US Fish and Wildlife Service issues final policies on mitigating impacts of land and water development projects on America’s wildlife and their habitats

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WASHINGTON , May 12, 2023 (press release) –

Policies provide a framework for more efficient and effective mitigation measures


The U.S. Fish and Wildlife Service is issuing two final policies that will guide its review of the potential impacts of land and water development projects on America’s wildlife and their habitats. The revised Mitigation Policy and Endangered Species Act (ESA) Compensatory Mitigation Policy provide a broad and flexible framework to facilitate mitigation that more effectively avoids, minimizes and offsets the negative impacts of development activities. Through collaborative mitigation planning, the revised policies will help reduce human impact on the environment.

“The impacts of development on fish and wildlife resources are myriad and complex, and there is no one-size-fits-all solution,” said Service Director Martha Williams. “Effective mitigation is a powerful tool to reconcile necessary development while sustaining and recovering species and the habitats upon which they depend. Through well-designed and sited mitigation, we can reduce the human impact on the environment and provide a sustainable future for our wildlife and their habitats.

Compensatory mitigation refers to the restoration, creation, enhancement, or preservation of habitat to offset unavoidable impacts that can sometimes occur through development. Mitigation helps to balance and accomplish the goals of clean energy and infrastructure development with the goals of protecting biodiversity and conserving at least 30 percent of our lands and waters through the America the Beautiful initiative. The policies released today will aid the Service in supporting the implementation of the Biden-Harris administration’s priorities, including the growth of good-paying jobs and delivering projects funded through President Biden’s Bipartisan Infrastructure Law and the Inflation Reduction Act.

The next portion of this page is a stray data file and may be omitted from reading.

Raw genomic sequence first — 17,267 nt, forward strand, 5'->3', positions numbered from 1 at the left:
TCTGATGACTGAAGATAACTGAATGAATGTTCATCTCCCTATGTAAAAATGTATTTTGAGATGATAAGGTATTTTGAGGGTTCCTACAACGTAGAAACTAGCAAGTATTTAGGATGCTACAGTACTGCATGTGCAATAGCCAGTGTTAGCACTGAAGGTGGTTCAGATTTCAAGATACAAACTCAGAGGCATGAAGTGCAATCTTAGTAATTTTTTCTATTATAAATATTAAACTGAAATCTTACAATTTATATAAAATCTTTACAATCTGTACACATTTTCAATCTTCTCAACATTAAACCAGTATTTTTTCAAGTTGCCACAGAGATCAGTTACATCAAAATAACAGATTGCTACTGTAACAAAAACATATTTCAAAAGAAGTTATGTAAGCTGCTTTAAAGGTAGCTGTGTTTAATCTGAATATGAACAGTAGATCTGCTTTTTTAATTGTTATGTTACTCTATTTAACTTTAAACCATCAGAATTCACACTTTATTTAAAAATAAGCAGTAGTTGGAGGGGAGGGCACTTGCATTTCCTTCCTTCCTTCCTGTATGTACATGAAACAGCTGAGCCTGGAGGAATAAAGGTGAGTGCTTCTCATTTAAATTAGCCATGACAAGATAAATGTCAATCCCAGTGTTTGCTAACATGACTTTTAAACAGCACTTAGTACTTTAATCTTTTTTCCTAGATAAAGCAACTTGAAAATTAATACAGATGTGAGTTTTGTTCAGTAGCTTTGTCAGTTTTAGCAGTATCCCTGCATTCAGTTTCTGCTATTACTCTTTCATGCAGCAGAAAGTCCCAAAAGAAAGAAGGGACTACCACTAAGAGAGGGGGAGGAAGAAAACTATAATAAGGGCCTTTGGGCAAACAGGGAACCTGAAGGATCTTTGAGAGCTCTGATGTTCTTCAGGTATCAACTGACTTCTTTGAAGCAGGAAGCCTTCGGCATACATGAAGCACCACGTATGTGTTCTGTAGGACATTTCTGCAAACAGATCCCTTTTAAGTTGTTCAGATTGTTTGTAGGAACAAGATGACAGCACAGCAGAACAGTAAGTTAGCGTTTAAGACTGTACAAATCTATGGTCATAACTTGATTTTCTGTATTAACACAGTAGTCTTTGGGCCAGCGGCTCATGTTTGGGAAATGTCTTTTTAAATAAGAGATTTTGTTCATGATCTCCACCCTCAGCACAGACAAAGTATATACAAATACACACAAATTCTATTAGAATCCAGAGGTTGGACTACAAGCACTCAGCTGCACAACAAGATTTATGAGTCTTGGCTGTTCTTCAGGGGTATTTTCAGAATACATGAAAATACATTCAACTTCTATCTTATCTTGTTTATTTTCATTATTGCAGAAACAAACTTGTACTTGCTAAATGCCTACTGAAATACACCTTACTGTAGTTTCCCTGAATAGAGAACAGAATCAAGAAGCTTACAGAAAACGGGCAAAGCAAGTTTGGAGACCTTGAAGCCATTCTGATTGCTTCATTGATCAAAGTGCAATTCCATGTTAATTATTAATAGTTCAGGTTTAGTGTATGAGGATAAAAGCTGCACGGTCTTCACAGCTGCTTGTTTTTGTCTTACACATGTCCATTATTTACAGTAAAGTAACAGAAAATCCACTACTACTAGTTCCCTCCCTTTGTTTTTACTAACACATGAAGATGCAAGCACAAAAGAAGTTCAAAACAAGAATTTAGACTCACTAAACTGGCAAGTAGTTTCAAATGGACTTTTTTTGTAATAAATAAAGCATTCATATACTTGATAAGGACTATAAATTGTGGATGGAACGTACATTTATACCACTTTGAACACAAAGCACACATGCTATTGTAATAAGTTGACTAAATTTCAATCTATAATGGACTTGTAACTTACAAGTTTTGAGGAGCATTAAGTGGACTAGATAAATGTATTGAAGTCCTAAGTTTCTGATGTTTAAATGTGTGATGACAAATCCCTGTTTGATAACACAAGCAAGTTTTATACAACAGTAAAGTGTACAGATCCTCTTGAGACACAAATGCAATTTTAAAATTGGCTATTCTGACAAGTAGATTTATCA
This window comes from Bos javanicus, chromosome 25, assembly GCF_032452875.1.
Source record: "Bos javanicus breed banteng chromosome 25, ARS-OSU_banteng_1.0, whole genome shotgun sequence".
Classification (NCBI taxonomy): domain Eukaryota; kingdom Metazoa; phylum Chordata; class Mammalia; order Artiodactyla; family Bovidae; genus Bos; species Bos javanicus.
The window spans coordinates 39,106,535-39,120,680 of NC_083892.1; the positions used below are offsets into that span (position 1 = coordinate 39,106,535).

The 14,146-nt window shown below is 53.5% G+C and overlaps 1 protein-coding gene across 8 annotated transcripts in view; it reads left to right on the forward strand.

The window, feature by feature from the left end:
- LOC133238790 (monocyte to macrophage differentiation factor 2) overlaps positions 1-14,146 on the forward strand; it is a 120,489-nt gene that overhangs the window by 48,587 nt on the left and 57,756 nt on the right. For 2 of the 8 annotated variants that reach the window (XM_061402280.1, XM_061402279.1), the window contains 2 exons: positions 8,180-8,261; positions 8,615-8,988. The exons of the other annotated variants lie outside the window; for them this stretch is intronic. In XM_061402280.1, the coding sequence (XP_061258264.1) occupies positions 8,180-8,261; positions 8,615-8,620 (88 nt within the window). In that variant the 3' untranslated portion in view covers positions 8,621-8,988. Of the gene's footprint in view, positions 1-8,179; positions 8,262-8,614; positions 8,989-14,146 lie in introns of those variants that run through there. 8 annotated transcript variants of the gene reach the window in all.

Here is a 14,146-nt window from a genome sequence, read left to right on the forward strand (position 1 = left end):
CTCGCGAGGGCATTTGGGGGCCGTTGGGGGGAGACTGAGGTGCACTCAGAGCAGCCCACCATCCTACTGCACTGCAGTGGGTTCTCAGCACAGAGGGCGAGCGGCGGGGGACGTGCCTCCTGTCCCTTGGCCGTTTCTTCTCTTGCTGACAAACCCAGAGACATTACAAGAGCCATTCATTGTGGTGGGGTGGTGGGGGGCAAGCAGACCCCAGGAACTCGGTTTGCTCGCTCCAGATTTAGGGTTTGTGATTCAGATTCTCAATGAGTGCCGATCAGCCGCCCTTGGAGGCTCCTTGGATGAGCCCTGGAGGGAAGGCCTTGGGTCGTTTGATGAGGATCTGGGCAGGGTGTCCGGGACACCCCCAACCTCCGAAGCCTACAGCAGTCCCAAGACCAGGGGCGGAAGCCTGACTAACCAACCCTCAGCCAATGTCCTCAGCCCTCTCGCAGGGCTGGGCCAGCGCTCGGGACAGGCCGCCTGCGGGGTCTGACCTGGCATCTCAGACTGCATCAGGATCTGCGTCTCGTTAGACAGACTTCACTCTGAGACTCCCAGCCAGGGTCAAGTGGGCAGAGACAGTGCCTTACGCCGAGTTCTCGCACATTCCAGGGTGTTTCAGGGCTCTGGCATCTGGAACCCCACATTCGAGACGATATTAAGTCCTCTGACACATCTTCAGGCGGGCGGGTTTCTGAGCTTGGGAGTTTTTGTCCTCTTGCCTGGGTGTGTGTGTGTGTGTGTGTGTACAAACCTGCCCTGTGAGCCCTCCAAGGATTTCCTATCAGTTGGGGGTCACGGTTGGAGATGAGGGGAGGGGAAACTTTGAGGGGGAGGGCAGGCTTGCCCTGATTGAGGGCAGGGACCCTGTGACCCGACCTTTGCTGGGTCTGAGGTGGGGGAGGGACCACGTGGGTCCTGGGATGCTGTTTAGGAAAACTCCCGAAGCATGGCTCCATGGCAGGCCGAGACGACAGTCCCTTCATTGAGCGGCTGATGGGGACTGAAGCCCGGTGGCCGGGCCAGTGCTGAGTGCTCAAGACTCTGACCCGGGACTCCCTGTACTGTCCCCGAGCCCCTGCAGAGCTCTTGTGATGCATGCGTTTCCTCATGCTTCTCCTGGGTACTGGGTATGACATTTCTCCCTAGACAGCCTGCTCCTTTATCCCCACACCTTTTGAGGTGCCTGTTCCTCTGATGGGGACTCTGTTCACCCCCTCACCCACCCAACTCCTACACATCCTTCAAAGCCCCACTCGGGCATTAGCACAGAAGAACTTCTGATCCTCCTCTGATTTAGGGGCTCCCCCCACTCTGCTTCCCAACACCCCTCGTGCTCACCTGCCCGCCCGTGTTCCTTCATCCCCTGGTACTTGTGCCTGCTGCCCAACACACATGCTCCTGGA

The Service’s final revised Mitigation Policy seeks to improve the design and placement of mitigation on the landscape and, by doing so, maintain the overall health of species and habitats at risk. The policy will apply to all authorities under which the Service can require or recommend mitigation, including the Service’s role in administering the ESA. The policy will help the Service and project proponents successfully and strategically offset impacts to fish and wildlife and help maintain healthy ecosystems. It will help promote the most effective and efficient mitigation measures to be implemented across the landscape.

The ESA Compensatory Mitigation Policy puts into action the Service-wide Mitigation Policy to provide more specific guidance relating to mitigation under the ESA. The impacts of development activities on the environment are most acutely felt by wildlife already on the brink of extinction. These impacts, if unaddressed, can cumulatively push those species to the point of no return. The Service anticipates benefits to project proponents and mitigation sponsors, who can refer to the policy as they plan development or mitigation projects and ensure appropriate consideration of threatened and endangered species.

The final policies reflect input from other federal and state agencies, conservation partners, developers, the mitigation industry and the public. The Service published final revised policies in 2016 but later withdrew them in 2018. The policies finalized today are informed by input received on the 2016 policies during multiple public comment periods.

The mitigation principles and standards in these policies contribute to the Service’s efforts to improve implementation of the ESA. Today’s announcement comes as the ESA turns 50 years old in 2023. Throughout the year, the Service will celebrate the ESA’s importance in preventing imperiled species extinction, promoting the recovery of wildlife and conserving the habitats upon which they depend. The ESA has been highly effective and credited with saving 99% of listed species from extinction. Thus far, more than 100 species of plants and animals have been delisted based on recovery or reclassified from endangered to threatened based on improved conservation status, and hundreds more species are stable or improving thanks to the collaborative actions of Tribes, federal agencies, state and local governments, conservation organizations and private citizens. For more information:

The final policies will publish in the Federal Register on May 15, 2023, and be available for viewing publicly on under docket number FWS-HQ-ES-2021-0014.

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Dan Rivard
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